Using EFS to encrypt a file on Windows 10. Does EFS use public/private key pairs? If it does, does that mean I can give the public part of the key to others, so they can encrypt files and send them to me, so only I can decrypt the files as I am the only one with the private key?


Yes, EFS uses hybrid encryption using per-user RSA keypairs (actually self-signed X.509 cer­tifi­cates), and you can import a certificate into Windows' Certificate Manager under "Other People" to use it for file encryption.

When EFS is used by multiple accounts on the same machine, their certificates will even au­to­mat­i­cal­ly show up under "Other People". (Run certmgr.msc to open the manager.)

Remember however that EFS is transparent, filesystem-level encryption – it only works as long as the file is stored on the local disk. Because programs automatically see decrypted data, trying to send the file over the network will also result in sending the decrypted original and not the EFS-encrypted version.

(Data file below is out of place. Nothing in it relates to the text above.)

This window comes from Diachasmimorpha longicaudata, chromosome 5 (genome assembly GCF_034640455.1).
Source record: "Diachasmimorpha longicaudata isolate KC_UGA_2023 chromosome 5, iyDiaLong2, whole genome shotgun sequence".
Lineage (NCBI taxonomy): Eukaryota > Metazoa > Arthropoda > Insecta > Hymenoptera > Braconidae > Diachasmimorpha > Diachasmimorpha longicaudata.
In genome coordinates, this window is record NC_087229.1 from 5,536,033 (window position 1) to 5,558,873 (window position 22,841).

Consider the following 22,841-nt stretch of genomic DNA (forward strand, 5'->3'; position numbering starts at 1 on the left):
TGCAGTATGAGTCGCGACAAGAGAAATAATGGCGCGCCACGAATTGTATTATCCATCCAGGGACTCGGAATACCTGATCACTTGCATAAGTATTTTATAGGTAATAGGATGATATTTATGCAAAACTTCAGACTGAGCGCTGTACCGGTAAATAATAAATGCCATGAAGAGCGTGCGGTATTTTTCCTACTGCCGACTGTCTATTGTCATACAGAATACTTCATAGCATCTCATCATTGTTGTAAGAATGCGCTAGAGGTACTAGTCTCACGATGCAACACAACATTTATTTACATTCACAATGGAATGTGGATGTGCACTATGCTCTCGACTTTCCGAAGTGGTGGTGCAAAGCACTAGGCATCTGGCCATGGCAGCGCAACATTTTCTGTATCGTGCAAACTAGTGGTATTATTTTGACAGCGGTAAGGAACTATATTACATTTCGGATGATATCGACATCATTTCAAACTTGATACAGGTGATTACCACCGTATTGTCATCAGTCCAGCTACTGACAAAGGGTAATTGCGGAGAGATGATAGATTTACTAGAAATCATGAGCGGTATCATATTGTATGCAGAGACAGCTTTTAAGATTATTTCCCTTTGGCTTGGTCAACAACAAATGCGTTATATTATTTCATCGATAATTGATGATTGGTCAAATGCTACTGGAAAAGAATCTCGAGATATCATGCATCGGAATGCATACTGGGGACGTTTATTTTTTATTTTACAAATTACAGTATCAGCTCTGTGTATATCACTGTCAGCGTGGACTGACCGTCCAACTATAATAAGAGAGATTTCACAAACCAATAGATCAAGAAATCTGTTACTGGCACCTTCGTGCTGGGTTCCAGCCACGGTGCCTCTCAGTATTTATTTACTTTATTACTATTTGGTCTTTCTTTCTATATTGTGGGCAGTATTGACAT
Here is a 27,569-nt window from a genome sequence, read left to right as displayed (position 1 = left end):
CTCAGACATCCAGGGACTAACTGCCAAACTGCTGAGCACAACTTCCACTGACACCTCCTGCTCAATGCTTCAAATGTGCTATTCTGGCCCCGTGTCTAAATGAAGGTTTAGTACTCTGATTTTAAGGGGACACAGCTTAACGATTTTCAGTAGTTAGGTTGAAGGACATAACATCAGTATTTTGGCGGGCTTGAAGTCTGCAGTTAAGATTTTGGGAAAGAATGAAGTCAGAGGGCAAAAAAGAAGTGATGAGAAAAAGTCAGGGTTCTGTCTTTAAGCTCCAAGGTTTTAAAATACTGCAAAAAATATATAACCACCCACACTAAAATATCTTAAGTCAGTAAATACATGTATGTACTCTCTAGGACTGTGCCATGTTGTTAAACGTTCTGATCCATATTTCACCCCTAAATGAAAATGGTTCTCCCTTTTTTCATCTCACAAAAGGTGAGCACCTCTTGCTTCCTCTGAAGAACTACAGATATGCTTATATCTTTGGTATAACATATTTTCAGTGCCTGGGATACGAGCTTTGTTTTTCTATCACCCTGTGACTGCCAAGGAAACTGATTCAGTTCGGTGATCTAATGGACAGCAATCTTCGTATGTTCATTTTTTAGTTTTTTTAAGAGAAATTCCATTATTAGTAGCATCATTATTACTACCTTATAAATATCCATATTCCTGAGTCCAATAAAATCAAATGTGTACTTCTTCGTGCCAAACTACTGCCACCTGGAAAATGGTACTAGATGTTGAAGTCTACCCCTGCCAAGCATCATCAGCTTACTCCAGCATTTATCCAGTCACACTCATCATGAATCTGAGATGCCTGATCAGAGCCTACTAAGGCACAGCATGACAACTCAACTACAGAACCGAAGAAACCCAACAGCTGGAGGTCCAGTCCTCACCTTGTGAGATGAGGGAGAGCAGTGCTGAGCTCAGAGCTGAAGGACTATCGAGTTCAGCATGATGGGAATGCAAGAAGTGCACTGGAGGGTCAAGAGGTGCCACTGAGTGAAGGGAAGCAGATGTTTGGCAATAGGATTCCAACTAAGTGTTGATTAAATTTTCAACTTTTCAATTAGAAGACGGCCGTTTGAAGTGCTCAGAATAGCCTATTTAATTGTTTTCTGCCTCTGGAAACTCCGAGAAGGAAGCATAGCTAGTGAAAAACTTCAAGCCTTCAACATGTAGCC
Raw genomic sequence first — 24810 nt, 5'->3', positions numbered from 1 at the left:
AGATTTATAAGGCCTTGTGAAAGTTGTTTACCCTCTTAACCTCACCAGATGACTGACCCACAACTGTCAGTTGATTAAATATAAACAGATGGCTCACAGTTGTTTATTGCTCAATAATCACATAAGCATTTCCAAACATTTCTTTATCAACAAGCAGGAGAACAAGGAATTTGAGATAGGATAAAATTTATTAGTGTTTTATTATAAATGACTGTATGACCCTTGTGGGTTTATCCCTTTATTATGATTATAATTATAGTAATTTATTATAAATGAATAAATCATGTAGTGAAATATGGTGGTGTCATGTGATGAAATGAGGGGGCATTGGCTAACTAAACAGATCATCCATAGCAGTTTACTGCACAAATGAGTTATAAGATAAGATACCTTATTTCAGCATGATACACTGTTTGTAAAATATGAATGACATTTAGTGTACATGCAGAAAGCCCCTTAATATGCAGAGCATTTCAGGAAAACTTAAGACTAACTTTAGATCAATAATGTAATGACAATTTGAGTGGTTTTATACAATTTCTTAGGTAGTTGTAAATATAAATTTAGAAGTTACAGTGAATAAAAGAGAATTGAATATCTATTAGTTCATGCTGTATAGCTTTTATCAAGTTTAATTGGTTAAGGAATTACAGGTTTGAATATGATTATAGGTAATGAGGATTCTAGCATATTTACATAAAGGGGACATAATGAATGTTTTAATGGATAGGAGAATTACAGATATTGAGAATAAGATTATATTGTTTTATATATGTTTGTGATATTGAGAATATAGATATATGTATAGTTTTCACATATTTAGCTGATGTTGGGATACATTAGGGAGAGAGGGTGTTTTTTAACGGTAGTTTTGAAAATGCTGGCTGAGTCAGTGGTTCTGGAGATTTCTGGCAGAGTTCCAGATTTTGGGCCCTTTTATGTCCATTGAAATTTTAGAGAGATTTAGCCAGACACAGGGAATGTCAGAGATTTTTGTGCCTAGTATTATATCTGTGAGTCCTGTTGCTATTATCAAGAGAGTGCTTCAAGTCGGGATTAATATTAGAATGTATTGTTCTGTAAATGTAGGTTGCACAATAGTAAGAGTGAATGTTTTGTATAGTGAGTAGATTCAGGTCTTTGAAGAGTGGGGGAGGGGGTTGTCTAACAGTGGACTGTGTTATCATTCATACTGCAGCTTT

(It is possible to "backup" an EFS-encrypted file using administrator privileges, without decrypting it, and then "restore" it onto a different system – but there is no ready tool for doing so.)

  • In other words, EFS is not a solution that can be used, to recieved encrypted files. If you want that capability use a container (i.e. Veracrypt) or mount a virtual HDD that has been encrypted with BitLocker. However, in both those cases, you don't have a certificate that can be passed around but a passphrase. – Ramhound Oct 1 '19 at 16:14
  • @ramhound - you don't need a container/virtual drive - you can encrypt individual files using certificates in many ways. For example sid-500.com/2017/10/29/powershell-encrypt-and-decrypt-data – lx07 Oct 1 '19 at 19:42
  • @lx07 - Using PowerShell to encrypt a file isn't using EFS (Encrypted File System) to encrypt the file. I only gave two possible examples anyways. – Ramhound Oct 1 '19 at 20:33

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